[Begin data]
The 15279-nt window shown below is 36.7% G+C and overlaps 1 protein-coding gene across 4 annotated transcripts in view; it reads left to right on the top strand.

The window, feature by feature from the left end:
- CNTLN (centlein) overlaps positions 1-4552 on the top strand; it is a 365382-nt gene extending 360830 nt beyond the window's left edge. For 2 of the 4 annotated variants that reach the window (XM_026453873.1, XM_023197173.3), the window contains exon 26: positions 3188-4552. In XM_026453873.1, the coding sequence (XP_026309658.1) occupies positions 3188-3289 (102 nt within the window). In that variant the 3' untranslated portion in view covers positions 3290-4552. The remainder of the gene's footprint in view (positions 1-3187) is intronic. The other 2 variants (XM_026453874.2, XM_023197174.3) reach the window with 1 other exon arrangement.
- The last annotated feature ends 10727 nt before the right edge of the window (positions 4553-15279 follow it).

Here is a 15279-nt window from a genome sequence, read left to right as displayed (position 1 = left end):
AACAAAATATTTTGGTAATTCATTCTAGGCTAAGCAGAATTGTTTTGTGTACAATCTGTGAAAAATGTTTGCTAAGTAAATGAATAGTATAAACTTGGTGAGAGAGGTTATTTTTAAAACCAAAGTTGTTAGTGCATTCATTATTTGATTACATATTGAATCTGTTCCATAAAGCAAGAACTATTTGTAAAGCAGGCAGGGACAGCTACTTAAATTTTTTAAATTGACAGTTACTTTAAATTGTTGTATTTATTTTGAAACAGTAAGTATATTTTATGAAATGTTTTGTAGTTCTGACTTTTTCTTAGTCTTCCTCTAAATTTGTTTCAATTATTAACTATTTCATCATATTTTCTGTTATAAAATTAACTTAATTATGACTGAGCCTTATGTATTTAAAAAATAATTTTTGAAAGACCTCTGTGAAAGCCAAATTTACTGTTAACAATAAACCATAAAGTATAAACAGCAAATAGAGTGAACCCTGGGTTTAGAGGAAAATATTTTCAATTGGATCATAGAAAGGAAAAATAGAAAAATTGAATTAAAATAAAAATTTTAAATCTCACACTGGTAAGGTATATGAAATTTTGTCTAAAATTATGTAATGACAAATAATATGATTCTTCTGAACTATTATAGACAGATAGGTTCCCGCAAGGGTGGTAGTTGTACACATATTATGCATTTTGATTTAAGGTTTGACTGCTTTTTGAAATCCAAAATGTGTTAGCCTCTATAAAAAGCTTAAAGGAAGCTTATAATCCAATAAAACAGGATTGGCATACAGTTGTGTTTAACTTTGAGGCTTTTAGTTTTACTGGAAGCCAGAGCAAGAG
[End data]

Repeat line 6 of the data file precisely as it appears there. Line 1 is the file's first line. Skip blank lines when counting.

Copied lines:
AACAAAATATTTTGGTAATTCATTCTAGGCTAAGCAGAATTGTTTTGTGTACAATCTGTGAAAAATGTTTGCTAAGTAAATGAATAGTATAAACTTGGTGAGAGAGGTTATTTTTAAAACCAAAGTTGTTAGTGCATTCATTATTTGATTACATATTGAATCTGTTCCATAAAGCAAGAACTATTTGTAAAGCAGGCAGGGACAGCTACTTAAATTTTTTAAATTGACAGTTACTTTAAATTGTTGTATTTATTTTGAAACAGTAAGTATATTTTATGAAATGTTTTGTAGTTCTGACTTTTTCTTAGTCTTCCTCTAAATTTGTTTCAATTATTAACTATTTCATCATATTTTCTGTTATAAAATTAACTTAATTATGACTGAGCCTTATGTATTTAAAAAATAATTTTTGAAAGACCTCTGTGAAAGCCAAATTTACTGTTAACAATAAACCATAAAGTATAAACAGCAAATAGAGTGAACCCTGGGTTTAGAGGAAAATATTTTCAATTGGATCATAGAAAGGAAAAATAGAAAAATTGAATTAAAATAAAAATTTTAAATCTCACACTGGTAAGGTATATGAAATTTTGTCTAAAATTATGTAATGACAAATAATATGATTCTTCTGAACTATTATAGACAGATAGGTTCCCGCAAGGGTGGTAGTTGTACACATATTATGCATTTTGATTTAAGGTTTGACTGCTTTTTGAAATCCAAAATGTGTTAGCCTCTATAAAAAGCTTAAAGGAAGCTTATAATCCAATAAAACAGGATTGGCATACAGTTGTGTTTAACTTTGAGGCTTTTAGTTTTACTGGAAGCCAGAGCAAGAG